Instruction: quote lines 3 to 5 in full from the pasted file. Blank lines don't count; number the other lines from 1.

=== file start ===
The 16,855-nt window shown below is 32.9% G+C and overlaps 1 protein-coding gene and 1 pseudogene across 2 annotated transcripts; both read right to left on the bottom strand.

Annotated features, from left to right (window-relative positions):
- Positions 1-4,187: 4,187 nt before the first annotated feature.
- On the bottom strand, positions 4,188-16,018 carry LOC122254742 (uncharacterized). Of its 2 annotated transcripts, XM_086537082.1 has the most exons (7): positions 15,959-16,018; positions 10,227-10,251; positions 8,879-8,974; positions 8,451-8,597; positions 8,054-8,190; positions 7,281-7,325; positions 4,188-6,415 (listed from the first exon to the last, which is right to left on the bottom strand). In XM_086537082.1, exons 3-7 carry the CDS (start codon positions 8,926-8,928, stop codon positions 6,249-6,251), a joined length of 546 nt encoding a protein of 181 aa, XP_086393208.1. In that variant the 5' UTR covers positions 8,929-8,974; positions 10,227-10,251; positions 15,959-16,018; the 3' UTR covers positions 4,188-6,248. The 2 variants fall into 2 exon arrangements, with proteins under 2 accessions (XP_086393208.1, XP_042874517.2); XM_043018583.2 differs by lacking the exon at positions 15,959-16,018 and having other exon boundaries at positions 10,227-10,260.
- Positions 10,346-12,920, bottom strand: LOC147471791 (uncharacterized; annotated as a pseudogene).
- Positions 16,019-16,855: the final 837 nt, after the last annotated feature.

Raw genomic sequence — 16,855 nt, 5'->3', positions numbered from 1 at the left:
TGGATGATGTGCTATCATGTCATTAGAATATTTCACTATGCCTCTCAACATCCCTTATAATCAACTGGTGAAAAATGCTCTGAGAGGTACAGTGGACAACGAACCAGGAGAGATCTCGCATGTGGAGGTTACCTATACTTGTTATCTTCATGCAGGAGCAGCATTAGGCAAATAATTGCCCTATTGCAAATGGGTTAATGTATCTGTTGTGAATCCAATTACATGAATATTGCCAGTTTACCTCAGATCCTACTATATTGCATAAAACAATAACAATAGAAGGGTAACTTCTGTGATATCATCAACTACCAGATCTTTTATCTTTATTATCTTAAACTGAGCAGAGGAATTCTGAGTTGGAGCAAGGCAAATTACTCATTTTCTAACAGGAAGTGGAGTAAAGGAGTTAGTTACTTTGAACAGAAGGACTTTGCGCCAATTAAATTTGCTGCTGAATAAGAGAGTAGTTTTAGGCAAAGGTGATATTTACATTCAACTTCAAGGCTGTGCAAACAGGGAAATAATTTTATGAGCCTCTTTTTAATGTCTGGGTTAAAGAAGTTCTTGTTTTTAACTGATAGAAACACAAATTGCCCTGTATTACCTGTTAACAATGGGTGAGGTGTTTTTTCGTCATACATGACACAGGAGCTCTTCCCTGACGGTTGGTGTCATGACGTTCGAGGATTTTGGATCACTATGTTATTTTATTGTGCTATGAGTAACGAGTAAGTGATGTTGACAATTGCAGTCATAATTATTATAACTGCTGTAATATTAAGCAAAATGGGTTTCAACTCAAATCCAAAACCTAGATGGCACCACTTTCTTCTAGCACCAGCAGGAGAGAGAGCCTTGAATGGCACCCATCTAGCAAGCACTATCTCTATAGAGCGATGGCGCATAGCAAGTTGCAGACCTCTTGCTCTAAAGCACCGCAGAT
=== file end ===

- Positions 1-4,187: 4,187 nt before the first annotated feature.
- On the bottom strand, positions 4,188-16,018 carry LOC122254742 (uncharacterized). Of its 2 annotated transcripts, XM_086537082.1 has the most exons (7): positions 15,959-16,018; positions 10,227-10,251; positions 8,879-8,974; positions 8,451-8,597; positions 8,054-8,190; positions 7,281-7,325; positions 4,188-6,415 (listed from the first exon to the last, which is right to left on the bottom strand). In XM_086537082.1, exons 3-7 carry the CDS (start codon positions 8,926-8,928, stop codon positions 6,249-6,251), a joined length of 546 nt encoding a protein of 181 aa, XP_086393208.1. In that variant the 5' UTR covers positions 8,929-8,974; positions 10,227-10,251; positions 15,959-16,018; the 3' UTR covers positions 4,188-6,248. The 2 variants fall into 2 exon arrangements, with proteins under 2 accessions (XP_086393208.1, XP_042874517.2); XM_043018583.2 differs by lacking the exon at positions 15,959-16,018 and having other exon boundaries at positions 10,227-10,260.
- Positions 10,346-12,920, bottom strand: LOC147471791 (uncharacterized; annotated as a pseudogene).